Lead is a useful but dangerous metal.  It's useful because it can be worked at low temperatures into convenient shapes, so for centuries we have used it in a variety of ways including: water piping, roofing and ammunition.  It's dangerous because our bodies, especially those of children, mistake it for calcium, which is an essential component of bones, teeth and functioning cells in general.  So we absorb it and it disrupts these systems.  As a result, public health experts have argued for the reduction of exposure to lead as far as possible and, generally speaking, the recent trend has been to remove lead from places where it might be breathed, drunk or eaten by people, so it has disappeared, or been greatly reduced from petrol, water pipes and paints.

Lead is also toxic to wildlife, hence the banning of most lead fishing weights and some lead ammunition.

I've already mentioned the conference in the USA last year which brought it home to us, and to the game shooting interests from the UK who were present, that there are still some serious residual wildlife impacts of the use of lead ammunition and that there are human health considerations too. 

Scavenging species such as red kites and white-tailed eagles are particularly at risk of lead poisoning.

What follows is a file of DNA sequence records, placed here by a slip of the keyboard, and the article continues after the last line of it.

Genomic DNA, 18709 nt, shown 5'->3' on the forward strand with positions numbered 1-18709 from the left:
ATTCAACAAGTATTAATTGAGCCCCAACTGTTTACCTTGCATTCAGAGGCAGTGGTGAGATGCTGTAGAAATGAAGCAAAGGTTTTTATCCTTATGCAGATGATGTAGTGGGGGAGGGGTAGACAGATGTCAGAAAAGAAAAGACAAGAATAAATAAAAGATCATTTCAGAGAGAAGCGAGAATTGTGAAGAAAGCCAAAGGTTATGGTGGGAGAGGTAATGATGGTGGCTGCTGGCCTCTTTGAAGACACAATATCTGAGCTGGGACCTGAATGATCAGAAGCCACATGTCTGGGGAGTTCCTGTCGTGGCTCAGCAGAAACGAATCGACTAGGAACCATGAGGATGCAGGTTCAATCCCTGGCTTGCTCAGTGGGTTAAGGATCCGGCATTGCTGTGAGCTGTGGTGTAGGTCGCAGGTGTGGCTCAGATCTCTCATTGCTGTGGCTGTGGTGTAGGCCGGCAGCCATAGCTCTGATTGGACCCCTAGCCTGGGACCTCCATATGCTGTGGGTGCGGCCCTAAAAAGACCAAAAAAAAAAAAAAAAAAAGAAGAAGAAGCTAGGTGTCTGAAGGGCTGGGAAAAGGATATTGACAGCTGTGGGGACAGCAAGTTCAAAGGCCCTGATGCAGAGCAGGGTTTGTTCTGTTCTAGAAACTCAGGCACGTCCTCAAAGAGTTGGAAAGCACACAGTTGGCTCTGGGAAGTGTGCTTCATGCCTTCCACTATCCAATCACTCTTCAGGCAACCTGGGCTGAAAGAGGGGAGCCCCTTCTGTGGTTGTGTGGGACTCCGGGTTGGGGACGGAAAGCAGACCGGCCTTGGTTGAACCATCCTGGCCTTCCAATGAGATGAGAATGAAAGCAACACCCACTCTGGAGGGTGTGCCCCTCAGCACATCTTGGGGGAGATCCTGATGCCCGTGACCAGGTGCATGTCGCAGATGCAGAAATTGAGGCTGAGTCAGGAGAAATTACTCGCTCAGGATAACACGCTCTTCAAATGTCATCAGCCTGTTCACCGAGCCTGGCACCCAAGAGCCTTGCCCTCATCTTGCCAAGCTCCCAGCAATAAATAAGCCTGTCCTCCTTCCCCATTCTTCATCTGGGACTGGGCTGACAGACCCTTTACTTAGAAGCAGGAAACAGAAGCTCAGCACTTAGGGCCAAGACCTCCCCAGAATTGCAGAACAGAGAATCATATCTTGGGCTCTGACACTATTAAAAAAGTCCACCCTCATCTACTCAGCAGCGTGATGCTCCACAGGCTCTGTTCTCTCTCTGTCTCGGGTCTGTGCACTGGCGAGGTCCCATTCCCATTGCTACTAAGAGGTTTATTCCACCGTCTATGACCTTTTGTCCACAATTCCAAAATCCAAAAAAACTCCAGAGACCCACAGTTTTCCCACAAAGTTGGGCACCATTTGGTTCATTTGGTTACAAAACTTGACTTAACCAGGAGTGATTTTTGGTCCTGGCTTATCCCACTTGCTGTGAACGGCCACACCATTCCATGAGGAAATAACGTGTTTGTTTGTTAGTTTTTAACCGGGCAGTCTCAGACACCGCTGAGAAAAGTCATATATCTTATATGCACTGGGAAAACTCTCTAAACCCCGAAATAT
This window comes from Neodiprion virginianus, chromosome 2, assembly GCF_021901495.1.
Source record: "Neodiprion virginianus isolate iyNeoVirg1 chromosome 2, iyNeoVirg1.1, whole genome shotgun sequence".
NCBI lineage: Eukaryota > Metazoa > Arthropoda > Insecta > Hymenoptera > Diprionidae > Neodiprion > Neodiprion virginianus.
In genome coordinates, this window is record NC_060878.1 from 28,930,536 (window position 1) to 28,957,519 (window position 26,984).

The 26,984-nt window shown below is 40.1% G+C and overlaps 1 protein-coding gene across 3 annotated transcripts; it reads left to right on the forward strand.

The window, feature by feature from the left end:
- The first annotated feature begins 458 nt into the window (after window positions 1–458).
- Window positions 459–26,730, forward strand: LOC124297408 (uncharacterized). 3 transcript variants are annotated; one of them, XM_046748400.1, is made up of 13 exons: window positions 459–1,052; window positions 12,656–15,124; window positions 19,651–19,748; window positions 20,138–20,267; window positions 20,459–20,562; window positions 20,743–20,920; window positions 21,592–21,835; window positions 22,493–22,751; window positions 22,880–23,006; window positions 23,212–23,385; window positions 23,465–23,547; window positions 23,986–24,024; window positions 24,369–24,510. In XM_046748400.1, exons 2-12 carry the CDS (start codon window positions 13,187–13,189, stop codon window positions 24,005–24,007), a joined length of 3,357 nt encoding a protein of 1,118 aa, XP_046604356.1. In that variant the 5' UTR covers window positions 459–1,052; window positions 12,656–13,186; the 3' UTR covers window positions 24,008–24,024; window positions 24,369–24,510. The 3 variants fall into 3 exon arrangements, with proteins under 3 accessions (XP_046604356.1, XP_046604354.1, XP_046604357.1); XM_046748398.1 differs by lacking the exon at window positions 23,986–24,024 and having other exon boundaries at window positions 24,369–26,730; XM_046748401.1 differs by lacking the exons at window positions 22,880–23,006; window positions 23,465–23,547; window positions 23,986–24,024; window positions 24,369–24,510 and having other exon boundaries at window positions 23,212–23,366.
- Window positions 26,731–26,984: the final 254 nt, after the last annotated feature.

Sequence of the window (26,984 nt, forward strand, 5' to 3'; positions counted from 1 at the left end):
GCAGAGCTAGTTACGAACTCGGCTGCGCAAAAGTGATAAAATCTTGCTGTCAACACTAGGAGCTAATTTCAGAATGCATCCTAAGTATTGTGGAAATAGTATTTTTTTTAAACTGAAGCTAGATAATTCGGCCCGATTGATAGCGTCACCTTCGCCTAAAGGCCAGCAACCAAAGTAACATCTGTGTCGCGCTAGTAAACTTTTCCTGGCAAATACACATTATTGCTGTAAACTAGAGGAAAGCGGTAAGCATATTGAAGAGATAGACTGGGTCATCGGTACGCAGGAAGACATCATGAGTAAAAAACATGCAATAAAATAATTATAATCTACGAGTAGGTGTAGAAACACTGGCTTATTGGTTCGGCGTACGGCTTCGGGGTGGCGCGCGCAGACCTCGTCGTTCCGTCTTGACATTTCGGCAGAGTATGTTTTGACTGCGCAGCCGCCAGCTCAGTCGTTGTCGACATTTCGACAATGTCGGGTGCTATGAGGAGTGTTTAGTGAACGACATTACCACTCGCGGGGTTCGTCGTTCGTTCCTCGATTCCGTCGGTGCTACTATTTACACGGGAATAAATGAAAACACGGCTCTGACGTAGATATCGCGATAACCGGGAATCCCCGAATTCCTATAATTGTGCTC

The critical piece of information was that lead ammunition (bullets and shot) fragments in the carcass oA roe deer shot at Abernethy nature reserve - the light spots are tiny fragments of lead that have fractured off a bulletf a shot animal distributing pieces of lead widely throughout the animal's body.  The fragments are tiny so cannot be removed by standard butchering techniques or during preparation before cooking (by people) and cannot be avoided by predatory mammals or birds who may feed on shot carcasses.  The photograph shows the carcass of a female roe deer shot at the RSPB's Abernethy nature reserve and the light spots are the tiny lead fragments - you can see how widely distributed they are.

Now there aren't lots of bullets and shotgun pellets flying around on RSPB nature reserves but we do some predator control (notably of foxes on some sites) and we do cull deer at a number of our nature reserves in order to protect the habitat from overgrazing.  Some of those deer carcasses are sold into the human foodchain.  Now although the Food Standards Agency assures us that there is little evidence that lead poisoning from consuming shot game is an issue in the UK, we feel that moving to non-toxic ammunition is a responsible and precautionary move for the good of people and wildlife - there are perfectly good non-lead alternatives to most ammunition which we have tested or are testing on our sites.  So, from this autumn, we are moving towards non-toxic ammunition being used on those RSPB sites where ammunition is used at all.

We are grateful to a number of representative shooting bodies with whom we have had detailed and frequent discussions on this subject over the last 14 months or so.  We know that others are thinking hard about this issue too. 

 

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